Report: Anti-Semitism in Greece today


Via Heinrich Böll Stiftung, Greece


The report presents the results of two opinion surveys conducted in Greece, in June 2014 and January 2015, on the issue of antisemitism in the country. After a brief discussion on the meaning and origins of the phenomenon of antisemitism, the study presents an overview of its manifestations in the Greek society, in particular politics, the Church and the media. A detailed presentation of the findings of the two surveys follows, which measure antisemitic attitudes in the Greek society and correlate them with factors such as gender, age, political opinion, education, church affiliation but also trust, cosmopolitanism, belief in conspiracy theories and victimhood. The results confirm previous studies and assumptions that antisemitism in Greece is very high (around 70%), the highest percentage in Europe. The report ends with recommendations on how the government and the Greek society as a whole should act systematically against this scourge.

Authors: Giorgos Antoniou, Spyros Kosmidis, Elias Dinas and Leon Saltiel

The report is available only in Greek here.

Supporters of schismatic monks display antisemitic banner in Thessaloniki

Around 400 supporters of the schismatic Esfigmenou monastery on Mount Athos rallied in Thessaloniki to protest the recent conviction of the monastery prior and another monk to twenty years imprisonment each for construction, possession and usage of Molotov cocktails during an eviction of the order’s administrative offices in 2013.

The protesters displayed a huge antisemitic banner reading “Judeo-Masonry wages war on Greece and Orthodoxy.” [see photo below]


Antisemitic rally in Thessaloniki, 19/02/2017. Via

Earlier this month, protesters (zealots, football fans and Nazis) gathered outside Parliament in Athens to decry the conviction of the zealot monks chanting “Hands off the Orthodoxy” and “Jews out of Parliament.” [watch video below, 0’18’’] Golden Dawn MP Giannis Lagos was also part of the rally.

During a rally that took place at Athens’s Propylaia in February 2016, the excommunicated abbot of Esfigmenou monastery warned the Jews of a “Greek Hitler” that might come.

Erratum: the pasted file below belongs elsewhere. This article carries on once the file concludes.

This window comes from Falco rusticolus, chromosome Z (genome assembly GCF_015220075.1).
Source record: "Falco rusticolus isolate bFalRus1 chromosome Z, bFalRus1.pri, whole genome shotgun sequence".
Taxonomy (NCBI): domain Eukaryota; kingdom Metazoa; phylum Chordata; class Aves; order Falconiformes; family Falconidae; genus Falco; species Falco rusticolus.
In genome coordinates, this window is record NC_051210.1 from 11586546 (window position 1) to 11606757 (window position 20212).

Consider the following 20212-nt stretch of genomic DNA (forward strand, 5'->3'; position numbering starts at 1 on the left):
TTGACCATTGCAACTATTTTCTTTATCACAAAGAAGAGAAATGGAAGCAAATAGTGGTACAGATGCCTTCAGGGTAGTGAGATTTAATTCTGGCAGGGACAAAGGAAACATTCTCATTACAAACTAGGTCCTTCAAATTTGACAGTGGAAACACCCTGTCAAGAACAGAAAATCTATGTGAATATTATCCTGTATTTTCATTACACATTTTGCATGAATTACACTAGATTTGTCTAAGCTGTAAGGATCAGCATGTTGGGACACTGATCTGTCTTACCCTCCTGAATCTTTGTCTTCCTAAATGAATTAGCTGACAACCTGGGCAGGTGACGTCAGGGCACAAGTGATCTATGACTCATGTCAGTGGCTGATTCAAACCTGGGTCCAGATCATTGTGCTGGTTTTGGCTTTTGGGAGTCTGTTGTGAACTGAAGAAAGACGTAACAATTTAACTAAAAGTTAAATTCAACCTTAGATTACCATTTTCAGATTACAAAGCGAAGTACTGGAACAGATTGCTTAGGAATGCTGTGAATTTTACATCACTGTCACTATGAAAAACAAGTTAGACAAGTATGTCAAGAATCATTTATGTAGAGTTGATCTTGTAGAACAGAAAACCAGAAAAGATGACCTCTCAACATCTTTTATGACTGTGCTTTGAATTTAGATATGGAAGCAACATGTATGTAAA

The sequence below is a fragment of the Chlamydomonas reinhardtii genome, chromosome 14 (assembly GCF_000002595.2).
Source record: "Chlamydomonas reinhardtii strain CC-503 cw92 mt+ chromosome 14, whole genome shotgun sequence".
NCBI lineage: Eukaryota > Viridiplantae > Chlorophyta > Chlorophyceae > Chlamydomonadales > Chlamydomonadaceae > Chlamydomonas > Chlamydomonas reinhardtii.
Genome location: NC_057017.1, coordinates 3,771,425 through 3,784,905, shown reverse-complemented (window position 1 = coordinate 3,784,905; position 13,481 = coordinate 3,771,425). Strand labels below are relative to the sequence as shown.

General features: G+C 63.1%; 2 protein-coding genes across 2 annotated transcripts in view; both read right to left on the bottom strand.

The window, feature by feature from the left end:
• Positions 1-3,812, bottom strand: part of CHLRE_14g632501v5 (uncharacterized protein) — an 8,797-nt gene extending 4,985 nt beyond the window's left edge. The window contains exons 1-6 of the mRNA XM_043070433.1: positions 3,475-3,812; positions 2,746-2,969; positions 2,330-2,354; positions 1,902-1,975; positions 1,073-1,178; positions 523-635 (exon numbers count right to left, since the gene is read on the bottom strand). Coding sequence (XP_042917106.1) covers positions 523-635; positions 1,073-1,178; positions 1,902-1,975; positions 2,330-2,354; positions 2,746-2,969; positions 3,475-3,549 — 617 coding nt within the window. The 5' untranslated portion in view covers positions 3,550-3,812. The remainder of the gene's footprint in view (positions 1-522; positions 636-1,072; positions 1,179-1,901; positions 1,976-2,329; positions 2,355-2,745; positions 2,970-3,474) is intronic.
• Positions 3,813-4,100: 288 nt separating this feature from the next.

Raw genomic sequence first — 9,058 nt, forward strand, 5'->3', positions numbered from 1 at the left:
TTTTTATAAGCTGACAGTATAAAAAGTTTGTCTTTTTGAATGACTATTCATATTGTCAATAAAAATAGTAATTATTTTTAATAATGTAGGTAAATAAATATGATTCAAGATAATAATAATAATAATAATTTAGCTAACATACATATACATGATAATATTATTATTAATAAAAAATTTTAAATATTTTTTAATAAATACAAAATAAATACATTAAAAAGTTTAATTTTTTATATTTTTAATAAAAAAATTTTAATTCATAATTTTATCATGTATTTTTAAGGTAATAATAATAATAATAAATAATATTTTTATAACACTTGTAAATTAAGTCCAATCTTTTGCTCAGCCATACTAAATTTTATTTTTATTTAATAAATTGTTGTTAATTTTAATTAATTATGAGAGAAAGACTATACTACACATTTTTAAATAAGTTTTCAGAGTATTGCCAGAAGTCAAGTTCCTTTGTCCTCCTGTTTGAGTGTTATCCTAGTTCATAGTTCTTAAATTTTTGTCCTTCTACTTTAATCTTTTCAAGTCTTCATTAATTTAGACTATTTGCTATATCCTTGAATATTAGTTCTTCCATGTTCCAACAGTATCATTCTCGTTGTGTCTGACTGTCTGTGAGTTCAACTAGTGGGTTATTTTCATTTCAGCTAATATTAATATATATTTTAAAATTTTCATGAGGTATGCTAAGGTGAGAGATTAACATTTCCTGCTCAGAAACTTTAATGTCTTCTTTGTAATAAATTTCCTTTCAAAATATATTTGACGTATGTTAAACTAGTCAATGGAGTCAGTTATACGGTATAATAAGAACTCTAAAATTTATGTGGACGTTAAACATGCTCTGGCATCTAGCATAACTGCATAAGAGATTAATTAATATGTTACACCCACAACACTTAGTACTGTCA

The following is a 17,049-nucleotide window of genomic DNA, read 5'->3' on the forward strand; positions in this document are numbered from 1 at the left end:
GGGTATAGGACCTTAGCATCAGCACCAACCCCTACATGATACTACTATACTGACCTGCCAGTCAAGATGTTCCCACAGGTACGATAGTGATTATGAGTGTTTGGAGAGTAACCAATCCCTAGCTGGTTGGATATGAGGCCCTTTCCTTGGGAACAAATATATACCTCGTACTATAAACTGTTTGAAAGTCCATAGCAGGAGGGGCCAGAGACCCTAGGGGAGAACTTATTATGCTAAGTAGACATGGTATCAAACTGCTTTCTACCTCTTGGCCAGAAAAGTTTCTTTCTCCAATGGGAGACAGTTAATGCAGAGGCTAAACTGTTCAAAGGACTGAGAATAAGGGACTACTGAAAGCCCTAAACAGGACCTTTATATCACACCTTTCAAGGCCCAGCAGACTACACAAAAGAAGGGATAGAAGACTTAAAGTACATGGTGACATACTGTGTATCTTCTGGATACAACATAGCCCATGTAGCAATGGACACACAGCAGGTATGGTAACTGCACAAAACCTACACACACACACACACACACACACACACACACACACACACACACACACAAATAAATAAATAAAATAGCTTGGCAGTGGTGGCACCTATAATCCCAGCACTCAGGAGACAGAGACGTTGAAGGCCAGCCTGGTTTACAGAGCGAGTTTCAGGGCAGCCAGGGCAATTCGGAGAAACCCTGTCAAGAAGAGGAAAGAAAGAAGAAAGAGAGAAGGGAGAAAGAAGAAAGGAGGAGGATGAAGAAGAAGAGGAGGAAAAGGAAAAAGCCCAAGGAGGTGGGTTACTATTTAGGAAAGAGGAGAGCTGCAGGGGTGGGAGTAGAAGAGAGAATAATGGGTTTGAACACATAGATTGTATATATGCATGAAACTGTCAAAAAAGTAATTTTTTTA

Footage shows Greek Nazis chanting ‘Sieg Heil’ & ‘Juden raus’


Screenshot via

Via AthensLive News & The Editors Daily

A video footage from 2005 has emerged showing nearly the entire Golden Dawn leadership (Michaloliakos, Kassidiaris, Panagiotaros, Germenis, Matthaiopoulos and others) participating in a concert featuring Nazi salutes, the Nazi German war flag & the singing of the first verse of “Deutschland über alles.”

The slogans chanted from the crowd are the classic hate cries of the Hitler movement and are shouted in German: “Sieg Heil!” and “Juden raus!” (Jews out). They are raised in honour of two German Nazi performers, Michael Müller and Annett Müller. As the crowd shouts “Juden raus” Michael Müller interrupts them to say, in English: “Not only out. But exterminated.”

More information

The footage appears on Marsia Tzivara’s documentary “Burning from the Inside.”

Greece: Antisemitic comments during popular morning show

Greek journalist Dimos Verykios recently made antisemitic comments during the morning show “Happy Day” of Alpha TV channel. More precisely, he stated (watch video below, 20’05”-20’57”):

“The world money is concentrated in three centers: they are actually dominating the planet. One center is the banks, the global banking system. Through this banking system, two main centers are ruling the game. One of these centers is the Jewish lobby, powerful, extremely powerful in America and elsewhere! In all big deals, one will meet a Jew! Or a mason!”

The Central Board of Jewish Communities in Greece in a statement condemned Verykios’ antisemitic comments and demanded apology from the Greek reporter:

“We expect that he will realize his big mistake and apologize to the audience for the promotion of these unsubstantiated and false accusations, which do not inform at all the public but instead lead to misinformation and encourage anti-Semitism in Greece.”

Two days ago, Dimos Verykios denied on Twitter any “antisemitic intention” and claimed that he just said the “truth: The world money is owned by the banks-Jews-Masons”.


Greece: Imam rejoices over the recent fires in Israel – he then apologizes



A Muslim religious figure of Xanthi, Imam Erkan Azizoglou (of the village of Glafki) posted on his facebook account (December 4, 2016) hate anti-Semitic comments. The Imam wished for the fires that burst out in Israel not to be put out!  In response to the reaction caused by his statement and the comments posted on line (asking not to make parallels between the State and the people who live in it) the Imam debated that “All the Israelis are the same. They are all as a monster that is fed on blood”. With these hate comments, totally inappropriate for a religious leader, Erkan Azizoglou threatens peaceful coexistence among Greek citizens regardless of religion in this sensitive region. The Central Board of Jewish Communities in Greece is always in alert to fight against anti-Semitic rhetoric expressed by any part.